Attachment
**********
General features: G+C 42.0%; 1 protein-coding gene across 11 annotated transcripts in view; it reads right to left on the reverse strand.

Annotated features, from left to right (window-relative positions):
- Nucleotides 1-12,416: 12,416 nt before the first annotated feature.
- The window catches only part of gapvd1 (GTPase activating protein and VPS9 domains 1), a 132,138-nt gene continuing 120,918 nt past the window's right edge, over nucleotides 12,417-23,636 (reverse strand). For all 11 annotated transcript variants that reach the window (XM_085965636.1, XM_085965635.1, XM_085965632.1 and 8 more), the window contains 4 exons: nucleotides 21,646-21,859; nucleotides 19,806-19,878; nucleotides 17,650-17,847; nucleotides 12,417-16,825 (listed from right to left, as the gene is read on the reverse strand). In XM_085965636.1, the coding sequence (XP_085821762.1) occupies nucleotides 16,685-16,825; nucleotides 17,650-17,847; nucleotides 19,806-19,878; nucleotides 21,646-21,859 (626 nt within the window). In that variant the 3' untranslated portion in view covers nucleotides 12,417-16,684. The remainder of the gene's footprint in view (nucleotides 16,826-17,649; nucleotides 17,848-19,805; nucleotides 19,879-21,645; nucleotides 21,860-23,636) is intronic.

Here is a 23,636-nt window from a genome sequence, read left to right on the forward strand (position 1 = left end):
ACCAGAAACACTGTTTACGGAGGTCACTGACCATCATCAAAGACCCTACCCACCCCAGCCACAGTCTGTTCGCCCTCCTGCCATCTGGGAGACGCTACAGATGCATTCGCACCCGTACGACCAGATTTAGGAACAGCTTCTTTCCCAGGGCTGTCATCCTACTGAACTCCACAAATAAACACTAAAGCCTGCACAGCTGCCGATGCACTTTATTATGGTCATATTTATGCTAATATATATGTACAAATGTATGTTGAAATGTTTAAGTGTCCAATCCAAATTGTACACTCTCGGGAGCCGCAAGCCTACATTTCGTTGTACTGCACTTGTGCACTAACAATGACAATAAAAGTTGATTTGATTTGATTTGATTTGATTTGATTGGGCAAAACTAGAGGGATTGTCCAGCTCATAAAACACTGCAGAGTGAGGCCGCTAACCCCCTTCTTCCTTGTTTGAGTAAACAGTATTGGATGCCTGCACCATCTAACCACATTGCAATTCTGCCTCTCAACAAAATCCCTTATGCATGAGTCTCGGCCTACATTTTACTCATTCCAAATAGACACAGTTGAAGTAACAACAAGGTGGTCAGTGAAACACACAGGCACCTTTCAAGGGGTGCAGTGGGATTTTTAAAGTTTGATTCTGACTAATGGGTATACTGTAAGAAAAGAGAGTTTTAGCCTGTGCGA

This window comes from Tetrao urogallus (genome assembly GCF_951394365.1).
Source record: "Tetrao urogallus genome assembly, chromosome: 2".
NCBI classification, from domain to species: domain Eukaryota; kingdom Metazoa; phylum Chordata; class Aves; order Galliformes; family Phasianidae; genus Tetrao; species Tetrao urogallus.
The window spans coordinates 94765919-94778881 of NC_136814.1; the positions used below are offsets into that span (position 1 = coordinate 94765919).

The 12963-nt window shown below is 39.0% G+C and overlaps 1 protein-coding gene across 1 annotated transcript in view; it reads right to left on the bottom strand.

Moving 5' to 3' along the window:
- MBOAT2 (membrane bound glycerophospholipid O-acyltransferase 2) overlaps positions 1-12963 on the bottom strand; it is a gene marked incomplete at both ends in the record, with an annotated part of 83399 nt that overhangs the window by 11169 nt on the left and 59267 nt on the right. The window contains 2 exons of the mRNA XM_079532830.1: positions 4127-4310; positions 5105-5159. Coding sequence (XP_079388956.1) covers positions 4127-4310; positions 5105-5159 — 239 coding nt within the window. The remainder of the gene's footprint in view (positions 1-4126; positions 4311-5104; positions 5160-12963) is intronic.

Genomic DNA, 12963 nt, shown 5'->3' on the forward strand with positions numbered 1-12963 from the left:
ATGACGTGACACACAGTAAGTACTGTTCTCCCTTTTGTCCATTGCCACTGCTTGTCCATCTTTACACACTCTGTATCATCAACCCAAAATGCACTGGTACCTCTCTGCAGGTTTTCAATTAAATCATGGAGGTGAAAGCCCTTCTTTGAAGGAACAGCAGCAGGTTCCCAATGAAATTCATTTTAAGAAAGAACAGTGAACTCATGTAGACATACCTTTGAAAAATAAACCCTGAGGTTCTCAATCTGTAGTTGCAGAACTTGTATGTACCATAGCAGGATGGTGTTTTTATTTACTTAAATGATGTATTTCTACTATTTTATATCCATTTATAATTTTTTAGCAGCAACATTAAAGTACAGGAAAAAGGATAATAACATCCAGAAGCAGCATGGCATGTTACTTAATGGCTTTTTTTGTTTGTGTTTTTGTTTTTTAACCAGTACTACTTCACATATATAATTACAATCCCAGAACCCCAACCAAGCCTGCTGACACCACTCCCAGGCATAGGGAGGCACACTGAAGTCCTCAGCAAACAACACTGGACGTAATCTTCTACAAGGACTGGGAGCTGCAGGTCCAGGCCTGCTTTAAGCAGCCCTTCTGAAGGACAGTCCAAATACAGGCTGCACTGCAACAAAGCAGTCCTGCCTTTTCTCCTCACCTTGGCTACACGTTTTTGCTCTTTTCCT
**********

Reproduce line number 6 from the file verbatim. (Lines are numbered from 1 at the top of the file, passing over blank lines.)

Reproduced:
ACCAGAAACACTGTTTACGGAGGTCACTGACCATCATCAAAGACCCTACCCACCCCAGCCACAGTCTGTTCGCCCTCCTGCCATCTGGGAGACGCTACAGATGCATTCGCACCCGTACGACCAGATTTAGGAACAGCTTCTTTCCCAGGGCTGTCATCCTACTGAACTCCACAAATAAACACTAAAGCCTGCACAGCTGCCGATGCACTTTATTATGGTCATATTTATGCTAATATATATGTACAAATGTATGTTGAAATGTTTAAGTGTCCAATCCAAATTGTACACTCTCGGGAGCCGCAAGCCTACATTTCGTTGTACTGCACTTGTGCACTAACAATGACAATAAAAGTTGATTTGATTTGATTTGATTTGATTTGATTGGGCAAAACTAGAGGGATTGTCCAGCTCATAAAACACTGCAGAGTGAGGCCGCTAACCCCCTTCTTCCTTGTTTGAGTAAACAGTATTGGATGCCTGCACCATCTAACCACATTGCAATTCTGCCTCTCAACAAAATCCCTTATGCATGAGTCTCGGCCTACATTTTACTCATTCCAAATAGACACAGTTGAAGTAACAACAAGGTGGTCAGTGAAACACACAGGCACCTTTCAAGGGGTGCAGTGGGATTTTTAAAGTTTGATTCTGACTAATGGGTATACTGTAAGAAAAGAGAGTTTTAGCCTGTGCGA